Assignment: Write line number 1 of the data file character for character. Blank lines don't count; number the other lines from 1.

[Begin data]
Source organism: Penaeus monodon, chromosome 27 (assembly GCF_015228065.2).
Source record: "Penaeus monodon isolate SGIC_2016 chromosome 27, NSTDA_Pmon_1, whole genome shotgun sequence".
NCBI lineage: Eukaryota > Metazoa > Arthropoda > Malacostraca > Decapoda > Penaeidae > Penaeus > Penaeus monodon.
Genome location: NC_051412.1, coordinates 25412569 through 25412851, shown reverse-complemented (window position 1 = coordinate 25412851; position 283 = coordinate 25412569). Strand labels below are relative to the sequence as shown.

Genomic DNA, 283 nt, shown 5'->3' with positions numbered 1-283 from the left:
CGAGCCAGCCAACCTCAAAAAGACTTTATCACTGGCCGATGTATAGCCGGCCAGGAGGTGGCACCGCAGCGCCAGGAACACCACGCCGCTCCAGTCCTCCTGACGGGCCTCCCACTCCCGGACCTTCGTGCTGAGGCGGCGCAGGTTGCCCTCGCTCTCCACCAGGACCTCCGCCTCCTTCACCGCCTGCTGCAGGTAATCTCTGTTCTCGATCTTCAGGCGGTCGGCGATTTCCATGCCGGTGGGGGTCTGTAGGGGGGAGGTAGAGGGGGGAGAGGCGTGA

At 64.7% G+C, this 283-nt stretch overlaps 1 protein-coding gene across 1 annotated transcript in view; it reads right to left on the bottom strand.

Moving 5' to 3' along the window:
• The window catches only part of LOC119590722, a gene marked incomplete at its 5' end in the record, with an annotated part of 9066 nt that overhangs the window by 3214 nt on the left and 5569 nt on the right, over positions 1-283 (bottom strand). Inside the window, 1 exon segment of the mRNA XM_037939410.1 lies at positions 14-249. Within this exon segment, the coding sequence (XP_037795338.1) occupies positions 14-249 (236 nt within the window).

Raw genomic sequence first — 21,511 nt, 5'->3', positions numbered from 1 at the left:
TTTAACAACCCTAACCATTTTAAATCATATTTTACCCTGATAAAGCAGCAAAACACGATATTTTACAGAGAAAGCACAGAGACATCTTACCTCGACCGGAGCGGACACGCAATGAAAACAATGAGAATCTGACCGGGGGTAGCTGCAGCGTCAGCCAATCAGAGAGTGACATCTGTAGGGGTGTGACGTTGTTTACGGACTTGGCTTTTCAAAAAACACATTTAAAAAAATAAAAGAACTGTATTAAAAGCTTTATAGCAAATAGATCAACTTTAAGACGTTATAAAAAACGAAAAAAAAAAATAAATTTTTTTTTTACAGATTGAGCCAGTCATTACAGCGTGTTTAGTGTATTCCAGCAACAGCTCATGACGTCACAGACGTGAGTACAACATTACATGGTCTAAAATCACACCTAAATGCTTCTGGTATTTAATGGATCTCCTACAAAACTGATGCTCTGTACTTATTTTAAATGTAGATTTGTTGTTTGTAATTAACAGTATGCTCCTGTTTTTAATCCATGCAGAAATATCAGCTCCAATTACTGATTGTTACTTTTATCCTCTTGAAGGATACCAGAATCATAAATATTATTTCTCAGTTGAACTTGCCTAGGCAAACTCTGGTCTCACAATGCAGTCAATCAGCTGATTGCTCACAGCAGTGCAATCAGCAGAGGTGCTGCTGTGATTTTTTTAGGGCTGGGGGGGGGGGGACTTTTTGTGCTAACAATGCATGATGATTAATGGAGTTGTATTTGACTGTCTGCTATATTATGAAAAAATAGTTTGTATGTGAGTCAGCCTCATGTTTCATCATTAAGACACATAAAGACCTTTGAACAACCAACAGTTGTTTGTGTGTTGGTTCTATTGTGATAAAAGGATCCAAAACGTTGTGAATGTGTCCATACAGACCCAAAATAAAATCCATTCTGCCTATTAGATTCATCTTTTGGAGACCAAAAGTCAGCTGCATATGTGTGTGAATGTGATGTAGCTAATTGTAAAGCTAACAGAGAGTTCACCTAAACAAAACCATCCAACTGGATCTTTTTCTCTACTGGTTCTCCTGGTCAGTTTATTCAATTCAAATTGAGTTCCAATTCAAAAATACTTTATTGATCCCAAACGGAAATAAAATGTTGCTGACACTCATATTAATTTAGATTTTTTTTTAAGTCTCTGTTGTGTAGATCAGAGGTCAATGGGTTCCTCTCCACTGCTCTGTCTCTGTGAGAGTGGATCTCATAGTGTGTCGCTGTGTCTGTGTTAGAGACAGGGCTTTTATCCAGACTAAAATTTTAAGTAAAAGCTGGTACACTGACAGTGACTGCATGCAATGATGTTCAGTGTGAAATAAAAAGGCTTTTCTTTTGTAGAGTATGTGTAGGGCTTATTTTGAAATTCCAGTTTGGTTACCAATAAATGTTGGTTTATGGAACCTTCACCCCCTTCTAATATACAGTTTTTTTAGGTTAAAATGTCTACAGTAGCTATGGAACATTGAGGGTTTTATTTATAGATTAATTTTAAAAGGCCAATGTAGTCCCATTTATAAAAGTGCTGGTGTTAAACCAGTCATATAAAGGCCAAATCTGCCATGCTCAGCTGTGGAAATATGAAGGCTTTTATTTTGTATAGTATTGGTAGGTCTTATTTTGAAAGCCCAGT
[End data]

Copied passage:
Source organism: Penaeus monodon, chromosome 27 (assembly GCF_015228065.2).